Sophia Prieto's geometric illustrations question the very idea of narrative

Date
1 July 2019
Reading Time
2 minute read

Illustration wasn’t the first word that came to Colombian artist Sophie Prieto’s mind when she was asked to describe her drawings. It was, rather, her peers who classified her structural drawings as illustrations. “Even though I don’t intentionally create my drawings to fit the illustration category, I agree that they suit the medium – and love that they do,” Sophia says. “But I find it difficult to pinpoint a specific moment when I began to draw illustration-like works. I like almost all creative media and enjoy learning new things, but I lean towards illustration because I find it to be an easygoing art that can be made at any time and requires neither a specific space nor material.”

Sophia’s geometric drawings are reminiscent of minimalist industrial designs. With her muted colour schemes – which consist mainly of red, grey, black and white – and simple subject matters, Sophia places more emphasis on her meticulous line work and inventive compositions. “Right now I’m very interested in the world of publishing. I like collaborating with people whose work I admire in order to produce a publication; discussing ideas and obtaining images that might make up the pages of a book is truly exciting,” says Sophia. “I recently discovered comics – but not as they are normally understood. Publishers like Cold Cube Press and Fosfatina are questioning the very idea of a narrative by deconstructing it to create an alternative mode of storytelling.” In this way, Sophia, who has worked closely with Cold Cube Press, is central to this narrative reinvention. Rather than tell a story with a beginning, a middle and an end, the illustrator conjures up enigmatic scenes that require the viewer to actively engage with her drawings and imagine much of the storylines.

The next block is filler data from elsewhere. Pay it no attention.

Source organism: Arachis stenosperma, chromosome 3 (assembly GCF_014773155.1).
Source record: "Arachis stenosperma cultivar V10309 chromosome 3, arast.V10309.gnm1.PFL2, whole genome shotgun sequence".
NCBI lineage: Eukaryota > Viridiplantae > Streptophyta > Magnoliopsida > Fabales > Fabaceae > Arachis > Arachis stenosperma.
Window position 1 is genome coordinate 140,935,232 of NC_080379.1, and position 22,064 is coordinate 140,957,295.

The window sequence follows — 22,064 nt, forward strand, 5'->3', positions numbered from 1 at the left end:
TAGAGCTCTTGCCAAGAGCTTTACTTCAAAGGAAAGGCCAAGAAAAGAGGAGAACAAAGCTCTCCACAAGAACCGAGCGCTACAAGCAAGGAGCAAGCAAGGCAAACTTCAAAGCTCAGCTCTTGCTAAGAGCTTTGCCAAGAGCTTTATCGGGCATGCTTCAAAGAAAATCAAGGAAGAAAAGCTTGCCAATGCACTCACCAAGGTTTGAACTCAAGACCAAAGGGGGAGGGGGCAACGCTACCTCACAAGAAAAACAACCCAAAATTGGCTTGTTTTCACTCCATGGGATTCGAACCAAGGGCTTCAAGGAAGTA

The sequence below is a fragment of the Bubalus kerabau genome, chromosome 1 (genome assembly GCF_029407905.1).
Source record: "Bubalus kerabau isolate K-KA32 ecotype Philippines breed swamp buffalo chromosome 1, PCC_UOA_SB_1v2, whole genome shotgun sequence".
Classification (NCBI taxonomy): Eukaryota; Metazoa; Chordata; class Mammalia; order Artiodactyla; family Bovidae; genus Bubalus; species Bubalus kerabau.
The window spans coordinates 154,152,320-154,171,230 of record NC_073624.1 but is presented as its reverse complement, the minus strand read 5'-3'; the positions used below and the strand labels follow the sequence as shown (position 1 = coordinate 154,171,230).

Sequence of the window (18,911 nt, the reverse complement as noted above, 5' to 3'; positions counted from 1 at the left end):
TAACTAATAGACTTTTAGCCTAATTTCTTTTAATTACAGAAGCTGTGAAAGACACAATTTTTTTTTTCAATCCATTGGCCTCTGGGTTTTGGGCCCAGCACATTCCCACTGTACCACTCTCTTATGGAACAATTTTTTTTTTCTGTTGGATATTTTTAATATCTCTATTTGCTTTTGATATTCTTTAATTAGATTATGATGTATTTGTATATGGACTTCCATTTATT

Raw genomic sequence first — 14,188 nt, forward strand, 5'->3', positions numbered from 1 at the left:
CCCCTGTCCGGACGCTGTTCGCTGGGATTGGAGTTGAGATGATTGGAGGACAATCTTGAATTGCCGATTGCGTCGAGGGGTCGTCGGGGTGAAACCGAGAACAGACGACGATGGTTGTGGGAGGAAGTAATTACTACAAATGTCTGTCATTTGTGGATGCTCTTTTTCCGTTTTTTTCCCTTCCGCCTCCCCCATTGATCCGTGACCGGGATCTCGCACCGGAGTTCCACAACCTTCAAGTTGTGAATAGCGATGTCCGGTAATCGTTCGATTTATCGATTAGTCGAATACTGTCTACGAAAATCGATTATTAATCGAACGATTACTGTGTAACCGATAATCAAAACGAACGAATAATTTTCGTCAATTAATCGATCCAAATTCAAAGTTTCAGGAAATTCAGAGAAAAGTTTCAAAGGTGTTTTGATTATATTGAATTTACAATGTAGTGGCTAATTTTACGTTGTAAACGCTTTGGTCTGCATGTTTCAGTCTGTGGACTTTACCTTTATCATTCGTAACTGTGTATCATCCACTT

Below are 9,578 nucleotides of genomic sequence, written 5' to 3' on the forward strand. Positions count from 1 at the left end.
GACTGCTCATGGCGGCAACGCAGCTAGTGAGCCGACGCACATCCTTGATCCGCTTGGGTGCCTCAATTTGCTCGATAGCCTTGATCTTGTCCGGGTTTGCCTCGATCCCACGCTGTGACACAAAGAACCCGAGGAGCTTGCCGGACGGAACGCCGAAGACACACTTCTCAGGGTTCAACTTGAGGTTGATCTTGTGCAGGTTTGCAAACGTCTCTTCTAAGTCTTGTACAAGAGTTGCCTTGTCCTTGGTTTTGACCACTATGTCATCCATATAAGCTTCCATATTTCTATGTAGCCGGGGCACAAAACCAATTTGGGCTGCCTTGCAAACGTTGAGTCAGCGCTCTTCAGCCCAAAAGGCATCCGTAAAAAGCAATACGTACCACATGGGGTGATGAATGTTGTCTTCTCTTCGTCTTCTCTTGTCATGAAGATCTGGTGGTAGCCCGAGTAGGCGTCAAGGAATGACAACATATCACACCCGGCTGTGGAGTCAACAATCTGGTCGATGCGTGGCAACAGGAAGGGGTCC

“One of my favourite pieces that I’ve worked on was for Cold Cube 05, a publication by Cold Cube Press, in which I reinterpreted Mary Shelley’s Frankenstein. I thought about the fact that Frankenstein tells two parallel stories (the monster’s and the scientist’s), and decided that my images should also have a parallel dimension. This took the form of QR codes that you can scan to get access to more drawings, Sophia says. Looking to the future, things appear bright for Sophia. “I am starting a publishing company called Lágrima, for which I have two projects on the way. One is a collaborative piece of work, a series of postcards made by a number of Latin American artists. The other project consists of two books, accompanied by CDs, in which I illustrate the music of two local artists.”

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Sophia Prieto.

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Sophia Prieto.

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Sophia Prieto.

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Sophia Prieto.

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Sophia Prieto.

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Sophia Prieto.

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Sophia Prieto.

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Sophia Prieto.

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Sophia Prieto.

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Sophia Prieto.

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Sophia Prieto.

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Sophia Prieto.

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Sophia Prieto.

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Sophia Prieto.

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Sophia Prieto.

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Sophia Prieto.

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Sophia Prieto.

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About the Author

Daphne Milner

Daphne has worked for us for a few years now as a freelance writer. She covers everything from photography and graphic design to the ways in which artists are using AI.

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